Proper temperature is also one area that very few people take a look at. There are chemicals in use that are not effective at all over 140° F, and when you maintain a temperature in the 180° to 190° F range with your parts washer, it looks as though the parts washer is not working.
"Cast iron can handle a temperature of 190° to 200° F with very few side effects," explains Cheves. "On the other hand, Autocraft, a transmission rebuilder in Oklahoma City, OK, completed some testing and found that a temperature of 170° to 180° F was much better and produced a cleaner part."
If production is the driving force behind your cleaning process, this is an area that can be very critical. It is also the driving force behind what type of machine you are required to use in your operation.
Says Tom Schroder, product manager for parts cleaning service at Safety-Kleen, the advantages to aqueous cleaning include more user-friendly chemistries and time savings.
"The fastest growing segment of aqueous cleaning is the automated cleaning segment," explains Schroder. "About 95 percent of all solvent cleaners are manual. When you change to an aqueous process, it allows the user to automate the process, which saves time and money."
Switching to aqueous cleaning is a bigger initial investment than a traditional solvent cleaning process, Schroder says, but a rebuilder can then eliminate the need to pay a technician to stand there and clean the parts.
In addition, some companies provide cleaning machines that can deliver much higher pressure than spray washers of the past.
Add to that the non-hazardous nature of aqueous chemistries and the waste minimization as compared to solvents, and the benefits seem clear.
But, what about the EPA? After all, if anything, EPA regulations have become more stringent over the years.
Again, many companies in the aqueous cleaning field are now offering solutions to that very problem.
"Waste water processing has improved greatly. The industry does a much better job of managing solutions today," says the MART Corp.’s Kiebler who explains that his company’s new systems actually have conveyers that draw or pull the sludge out, so remanufacturers no longer have to shut the machine down to clean it out. There are also oil skimmers that combat the problem of solutions becoming ineffective very quickly.
In the case of the MART Corp., the EQ1 Waste Water Processing system pumps all solution out and treats it to remove oils, greases, solids and dirts and drops them out of suspension. What’s left is the clear, clean liquid that is pumped back into the system and reused.
The leftover treated sludge is rolled up into a filter paper and dried into a brick form. This then can pass the "T-clip test" (leachability) and is allowed by the EPA to be placed into a standard landfill.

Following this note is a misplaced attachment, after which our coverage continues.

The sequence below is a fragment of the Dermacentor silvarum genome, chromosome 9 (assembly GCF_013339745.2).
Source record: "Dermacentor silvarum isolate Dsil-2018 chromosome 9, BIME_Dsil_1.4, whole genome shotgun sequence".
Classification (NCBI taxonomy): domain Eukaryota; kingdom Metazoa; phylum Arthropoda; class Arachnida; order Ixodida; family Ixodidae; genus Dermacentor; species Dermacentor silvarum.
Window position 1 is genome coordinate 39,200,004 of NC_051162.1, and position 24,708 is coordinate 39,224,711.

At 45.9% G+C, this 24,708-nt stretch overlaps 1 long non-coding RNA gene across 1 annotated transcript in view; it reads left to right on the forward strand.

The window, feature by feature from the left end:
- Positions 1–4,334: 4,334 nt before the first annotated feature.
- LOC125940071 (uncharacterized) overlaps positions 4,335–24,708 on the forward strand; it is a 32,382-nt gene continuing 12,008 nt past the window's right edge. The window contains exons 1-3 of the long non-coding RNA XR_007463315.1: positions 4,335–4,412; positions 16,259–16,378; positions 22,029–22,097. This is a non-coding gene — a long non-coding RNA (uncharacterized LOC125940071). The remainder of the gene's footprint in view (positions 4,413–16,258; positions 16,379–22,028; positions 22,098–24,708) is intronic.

Waste related to aqueous cleaning is probably the most misunderstood part of the process, says Lyle Haley, sales and marketing manager for Peterson Machine Tool, which offers approximately 20 different models of aqueous cleaning machines in various configurations.
"You can buy a chemical, and if you can dilute it with enough water, you can put it down the sewer," he explains. "The problem is that when you clean an engine part, you inherit all kinds of bad things from the customer. If it’s cast iron, you can inherit arsenic; you can inherit chrome; you can inherit the heavy metals that come out of bearings and rings. A lot of people went to heat cleaning because they thought they could avoid dealing with those waste products."
Haley says that the chemicals, processes and waste disposal have undergone such improvement in the last decade, that many of the considerations that drew rebuilders away from aqueous cleaning a decade or more ago aren’t problems anymore.
In addition, new chemicals are constantly being developed. One aqueous cleaning equipment manufacturer is currently working on a new chemical that will remove carbon from parts — one of the reasons people switched to heat cleaning and blasting in the first place.
There are other changes on the horizon as well.
"The one thing that has changed and will continue to change to enhance the parts washers on the market is the way the parts are handled," says DISA Goff’s Cheves. "This is one of the factors that you must look at when washing parts and especially if production is a key factor. A rotating table may have been enough five years ago to handle everything that you needed to do, but now it may not give the user the number of clean parts that they need to clean."
Also factoring into aqueous cleaning is the possible cost savings in terms of energy use.
"I think you’re going to continue to see baking used in high production areas. But, because of the energy cost, it’s going to be a labor dollar vs. energy cost tradeoff that isn’t going to be as advantageous as before," explains RMC’s Meyer, who says that the increasing energy costs could make baking even more costly than aqueous cleaning in some cases. "Even the high production shops will have to supplement with aqueous cleaning for those parts that can’t withstand the heat or the blasting."
And, Peterson’s Haley recommends that rebuilders really take a second look at aqueous cleaning and try to overcome some of the preconceived notions of decades past.
"The fear that people have of disposal is something they should get over," Haley says. "You do have to follow the rules, but it’s not as difficult as it’s been made out to be."
What Dave Maxwell of Omegasonics has been hearing most is that if you can find something that cleans and really works then cost and time are not factors.
As Kiebler of the MART Corp. says, "People don’t buy machines; they buy a way to get their parts clean."